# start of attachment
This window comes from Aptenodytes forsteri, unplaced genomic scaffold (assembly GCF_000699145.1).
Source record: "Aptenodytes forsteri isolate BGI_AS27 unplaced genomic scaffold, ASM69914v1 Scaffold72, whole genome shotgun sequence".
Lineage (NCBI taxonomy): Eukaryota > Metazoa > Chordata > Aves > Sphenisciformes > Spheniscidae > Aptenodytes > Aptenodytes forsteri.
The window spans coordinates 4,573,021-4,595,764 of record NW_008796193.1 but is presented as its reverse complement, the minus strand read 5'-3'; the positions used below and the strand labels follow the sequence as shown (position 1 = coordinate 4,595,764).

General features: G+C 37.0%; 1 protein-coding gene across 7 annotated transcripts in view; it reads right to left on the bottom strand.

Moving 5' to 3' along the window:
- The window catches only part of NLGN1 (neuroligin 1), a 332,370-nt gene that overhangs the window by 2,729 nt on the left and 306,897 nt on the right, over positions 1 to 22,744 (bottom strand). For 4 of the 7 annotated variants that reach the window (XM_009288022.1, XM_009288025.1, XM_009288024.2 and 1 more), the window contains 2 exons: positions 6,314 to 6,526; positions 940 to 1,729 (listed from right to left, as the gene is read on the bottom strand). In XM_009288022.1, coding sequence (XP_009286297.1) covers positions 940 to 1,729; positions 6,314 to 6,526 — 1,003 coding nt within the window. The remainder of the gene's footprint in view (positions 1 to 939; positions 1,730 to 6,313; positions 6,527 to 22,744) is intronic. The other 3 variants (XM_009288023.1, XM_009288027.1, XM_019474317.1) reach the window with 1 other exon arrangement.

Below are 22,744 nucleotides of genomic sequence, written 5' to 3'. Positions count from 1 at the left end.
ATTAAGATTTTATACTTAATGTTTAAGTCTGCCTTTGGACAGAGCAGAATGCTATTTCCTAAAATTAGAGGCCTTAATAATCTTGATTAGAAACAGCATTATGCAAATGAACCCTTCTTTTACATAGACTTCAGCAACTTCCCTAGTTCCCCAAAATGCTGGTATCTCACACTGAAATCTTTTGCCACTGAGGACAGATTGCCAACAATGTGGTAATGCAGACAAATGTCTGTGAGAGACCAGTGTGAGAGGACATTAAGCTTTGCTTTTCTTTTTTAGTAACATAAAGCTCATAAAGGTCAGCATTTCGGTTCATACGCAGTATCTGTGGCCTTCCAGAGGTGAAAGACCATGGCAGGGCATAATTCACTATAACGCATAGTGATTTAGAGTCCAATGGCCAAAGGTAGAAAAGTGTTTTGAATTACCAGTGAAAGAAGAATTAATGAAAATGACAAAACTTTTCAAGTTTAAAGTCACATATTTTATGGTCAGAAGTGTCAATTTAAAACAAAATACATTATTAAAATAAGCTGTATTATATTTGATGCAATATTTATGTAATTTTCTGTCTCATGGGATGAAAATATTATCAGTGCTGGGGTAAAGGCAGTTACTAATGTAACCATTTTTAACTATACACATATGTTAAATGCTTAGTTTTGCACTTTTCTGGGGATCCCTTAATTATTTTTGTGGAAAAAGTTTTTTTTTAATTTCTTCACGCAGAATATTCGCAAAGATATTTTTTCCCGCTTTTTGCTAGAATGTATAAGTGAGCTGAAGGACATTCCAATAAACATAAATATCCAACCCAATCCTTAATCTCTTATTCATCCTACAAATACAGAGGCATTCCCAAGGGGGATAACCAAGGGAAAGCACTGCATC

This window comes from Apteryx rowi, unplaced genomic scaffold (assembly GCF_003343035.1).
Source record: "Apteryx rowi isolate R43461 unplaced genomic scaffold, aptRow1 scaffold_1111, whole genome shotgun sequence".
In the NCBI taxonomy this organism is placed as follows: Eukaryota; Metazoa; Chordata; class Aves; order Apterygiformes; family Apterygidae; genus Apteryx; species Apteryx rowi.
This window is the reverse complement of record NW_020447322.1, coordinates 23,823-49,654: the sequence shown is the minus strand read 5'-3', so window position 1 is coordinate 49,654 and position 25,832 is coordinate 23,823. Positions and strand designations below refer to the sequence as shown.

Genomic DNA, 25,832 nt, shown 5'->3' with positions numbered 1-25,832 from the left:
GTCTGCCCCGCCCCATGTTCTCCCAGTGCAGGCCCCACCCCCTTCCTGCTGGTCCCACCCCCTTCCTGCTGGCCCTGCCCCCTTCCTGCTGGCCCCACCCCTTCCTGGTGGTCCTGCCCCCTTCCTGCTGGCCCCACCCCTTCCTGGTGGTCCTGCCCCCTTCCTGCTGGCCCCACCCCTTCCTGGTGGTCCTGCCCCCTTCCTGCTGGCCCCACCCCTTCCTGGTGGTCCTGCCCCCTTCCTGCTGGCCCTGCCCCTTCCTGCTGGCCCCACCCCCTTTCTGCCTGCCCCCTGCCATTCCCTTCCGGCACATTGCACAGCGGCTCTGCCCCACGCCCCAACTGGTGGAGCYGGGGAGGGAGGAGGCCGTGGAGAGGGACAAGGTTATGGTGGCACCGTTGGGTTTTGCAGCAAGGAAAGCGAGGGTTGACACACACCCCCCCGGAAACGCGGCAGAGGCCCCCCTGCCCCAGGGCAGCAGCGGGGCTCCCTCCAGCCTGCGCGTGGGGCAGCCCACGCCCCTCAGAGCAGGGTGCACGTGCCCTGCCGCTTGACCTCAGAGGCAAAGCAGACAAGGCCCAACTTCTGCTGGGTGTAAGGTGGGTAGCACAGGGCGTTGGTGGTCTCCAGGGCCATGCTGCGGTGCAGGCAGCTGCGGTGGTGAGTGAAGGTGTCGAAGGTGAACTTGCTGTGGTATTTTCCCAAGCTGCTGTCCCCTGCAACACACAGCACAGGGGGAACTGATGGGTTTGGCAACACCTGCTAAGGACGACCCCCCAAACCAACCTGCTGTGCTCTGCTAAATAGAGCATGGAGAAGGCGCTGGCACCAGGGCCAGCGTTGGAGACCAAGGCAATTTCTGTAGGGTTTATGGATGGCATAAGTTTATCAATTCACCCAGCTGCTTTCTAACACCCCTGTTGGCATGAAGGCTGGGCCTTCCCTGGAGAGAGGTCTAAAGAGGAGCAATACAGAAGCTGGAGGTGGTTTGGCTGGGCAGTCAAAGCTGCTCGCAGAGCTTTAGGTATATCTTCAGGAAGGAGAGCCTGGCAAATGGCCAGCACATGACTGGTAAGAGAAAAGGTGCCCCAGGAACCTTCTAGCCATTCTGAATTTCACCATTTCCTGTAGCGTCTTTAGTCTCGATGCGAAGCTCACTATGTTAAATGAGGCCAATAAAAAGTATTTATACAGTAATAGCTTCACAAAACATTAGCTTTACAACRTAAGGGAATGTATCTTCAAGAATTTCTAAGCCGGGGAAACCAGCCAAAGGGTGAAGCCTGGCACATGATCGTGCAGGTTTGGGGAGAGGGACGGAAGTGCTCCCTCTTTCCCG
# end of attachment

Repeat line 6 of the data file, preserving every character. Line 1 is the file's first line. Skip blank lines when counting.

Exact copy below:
Moving 5' to 3' along the window: